At the conclusion of each reporting period, the AXP supervisor verifies the quality and quantity of hours logged by the candidate and the types of tasks performed and attests to NCARB that the records are accurate using the tools on the NCARB website. Architects who maintain an NCARB certificate may use their existing My NCARB account to manage reports; those who do not hold a certificate must establish a login to access and review the submissions.

AXP candidates can accrue experience hours in either Setting A, an architecture firm, or Setting O, which encompasses related design, engineering, or construction companies and other approved activities. When an AXP candidate is employed by an architecture firm, the AXP supervisor must be a licensed architect. If the candidate is employed in an organization that meets the requirements for Setting O, the AXP supervisor may be either an architect or another licensed professional, such as an engineer. (In some Setting O situations, such as community service or independent study, the AXP mentor may approve the candidate’s log submissions.)

Successful AXP supervisors understand that the first few years of a future architect’s career are a time for developing the tools they will use as licensed professionals and that these years bridge the gap between theory and practice. They recognize that the candidate will need guidance as they take on new responsibilities, time to learn new skills, and patience and counseling as they attempt, and possibly fail, at things they have never done before. Acting in this capacity for a younger licensure candidate, as a mentor or employer likely did for you at the beginning of your career, is a way to preserve the master/apprentice relationship that is integral to architectural education. The time commitment required for administrative duties is reasonable; expect to spend an hour or two each month checking in on the candidate’s progress, reviewing submissions, or offering advice.

Preparing for ARE 5.0? Test your knowledge with a free ARE 5.0 Sample Quiz.

Ways an AXP supervisor can create an environment that promotes professional growth:

  • Encourage AXP candidates to track their time promptly and provide frequent updates on their progress. NCARB requires that hours be reported within eight months of the time that they are accrued to obtain full credit and up to six months’ worth of time can be reported in one submission. The AXP Guidelines suggest that candidates submit a progress report to their supervisor every two months to stay on track. Set a calendar reminder to ask the AXP candidate about their experience at regular intervals, and encourage them to schedule a time to meet with you to review their log and keep you apprised of areas in which they may need more assignments.       
  • Become familiar with the six practice areas included in the AXP, and understand which types of tasks fit into each category. Try to tailor work assignments so that AXP candidates have the opportunity to be involved with all phases of a variety of projects.
  •  Look for chances for the AXP candidate to shadow youproposal or client meetings, presentations, and site visits, among other out-of-the-office settings, all allow a young professional the opportunity to observe and begin to understand the variety of situations architects encounter in practice.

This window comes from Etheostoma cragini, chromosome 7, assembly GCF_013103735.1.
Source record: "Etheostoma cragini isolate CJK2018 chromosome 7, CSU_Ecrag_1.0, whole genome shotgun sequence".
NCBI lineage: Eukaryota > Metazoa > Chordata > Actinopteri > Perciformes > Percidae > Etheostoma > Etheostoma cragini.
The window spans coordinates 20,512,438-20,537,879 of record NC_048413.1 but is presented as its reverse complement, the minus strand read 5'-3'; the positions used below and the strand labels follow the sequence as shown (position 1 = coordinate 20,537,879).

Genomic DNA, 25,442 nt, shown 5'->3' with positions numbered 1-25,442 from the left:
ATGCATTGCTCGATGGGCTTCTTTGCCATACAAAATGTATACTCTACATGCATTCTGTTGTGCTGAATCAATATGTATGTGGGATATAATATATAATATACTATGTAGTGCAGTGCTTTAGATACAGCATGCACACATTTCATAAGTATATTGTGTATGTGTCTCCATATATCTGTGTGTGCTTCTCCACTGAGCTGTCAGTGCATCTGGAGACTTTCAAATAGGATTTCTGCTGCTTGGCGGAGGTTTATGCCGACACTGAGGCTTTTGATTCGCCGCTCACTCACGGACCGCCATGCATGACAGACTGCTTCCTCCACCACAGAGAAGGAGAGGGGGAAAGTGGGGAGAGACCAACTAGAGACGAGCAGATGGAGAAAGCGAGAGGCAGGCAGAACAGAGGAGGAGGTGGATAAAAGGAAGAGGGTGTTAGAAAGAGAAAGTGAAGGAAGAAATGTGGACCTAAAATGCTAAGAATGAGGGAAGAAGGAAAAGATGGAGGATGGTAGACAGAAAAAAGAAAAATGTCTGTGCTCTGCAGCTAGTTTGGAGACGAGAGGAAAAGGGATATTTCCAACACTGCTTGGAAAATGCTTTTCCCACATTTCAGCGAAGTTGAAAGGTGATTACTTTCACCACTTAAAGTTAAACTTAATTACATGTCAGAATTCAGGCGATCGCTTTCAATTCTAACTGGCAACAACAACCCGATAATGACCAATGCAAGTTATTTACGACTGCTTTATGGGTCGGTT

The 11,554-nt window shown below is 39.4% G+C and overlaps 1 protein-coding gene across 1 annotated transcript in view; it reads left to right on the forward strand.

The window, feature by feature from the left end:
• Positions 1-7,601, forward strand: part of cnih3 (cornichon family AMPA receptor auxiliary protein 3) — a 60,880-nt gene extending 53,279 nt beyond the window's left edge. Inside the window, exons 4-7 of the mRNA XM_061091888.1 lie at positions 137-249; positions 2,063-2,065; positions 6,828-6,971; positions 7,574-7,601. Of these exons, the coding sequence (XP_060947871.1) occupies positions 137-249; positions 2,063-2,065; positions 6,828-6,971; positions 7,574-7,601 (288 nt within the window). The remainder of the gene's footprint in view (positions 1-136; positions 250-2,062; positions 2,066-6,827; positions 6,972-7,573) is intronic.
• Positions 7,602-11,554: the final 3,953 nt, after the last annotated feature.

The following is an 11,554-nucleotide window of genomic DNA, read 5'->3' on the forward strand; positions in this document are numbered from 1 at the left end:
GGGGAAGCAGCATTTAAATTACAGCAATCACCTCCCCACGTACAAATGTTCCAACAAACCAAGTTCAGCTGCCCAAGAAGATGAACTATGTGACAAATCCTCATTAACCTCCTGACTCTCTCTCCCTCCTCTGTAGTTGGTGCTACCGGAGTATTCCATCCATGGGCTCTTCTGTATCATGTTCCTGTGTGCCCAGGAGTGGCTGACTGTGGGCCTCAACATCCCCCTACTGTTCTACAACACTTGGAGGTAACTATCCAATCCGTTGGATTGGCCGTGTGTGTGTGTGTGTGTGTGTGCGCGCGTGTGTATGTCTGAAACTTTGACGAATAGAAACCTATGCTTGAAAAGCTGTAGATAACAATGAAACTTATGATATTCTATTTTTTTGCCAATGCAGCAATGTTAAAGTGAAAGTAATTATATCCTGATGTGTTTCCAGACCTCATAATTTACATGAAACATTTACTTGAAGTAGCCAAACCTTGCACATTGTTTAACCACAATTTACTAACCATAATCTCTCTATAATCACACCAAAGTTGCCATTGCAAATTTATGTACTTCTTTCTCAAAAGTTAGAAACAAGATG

• In states where candidates are permitted to sit for divisions of the Architect Registration Exam while enrolled in AXP, encourage employees to take exams as soon as they become eligible. The experience shown on the employee’s work experience reports may inform which sections of the ARE the candidate should take first. Firms may also support young professionals by reimbursing exam fees or the cost of study materials.
  • The AXP allows candidates to accrue experience in settings outside of the workplace, such as design competitions, community service projects, or through continuing education and certifications. When advertisements for these opportunities pass through your inbox, forward them to the candidate. If your firm’s budget allows, support these independent endeavors by allowing paid time away from the office or reimbursing registration fees after successful completion of a course or certificate program.
  • If the AXP candidate is a recent graduate or new to your area, tap into your network to help them find a mentor. An AXP mentor is a registered architect who can offer counsel, experience, and encouragement to the candidate and allow them to get to know architects outside of their own firm.

 

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Posted by Holly Williams Leppo, AIA, NCIDQ-certified, LEED AP - October 1, 2020
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All About IPAL: The Fast-Track to Becoming an Architect

Twenty-one US architecture schools now offer their students a faster track to becoming an architect and taking ARE 5.0: NCARB’s Integrated Path to Architectural Licensure (IPAL). Students in IPAL programs will document the same number of hours of work experience, pass the same exams, and earn the same architecture degree as their non-accelerated counterparts—but they will have the opportunity to accomplish all of this before they graduate from college.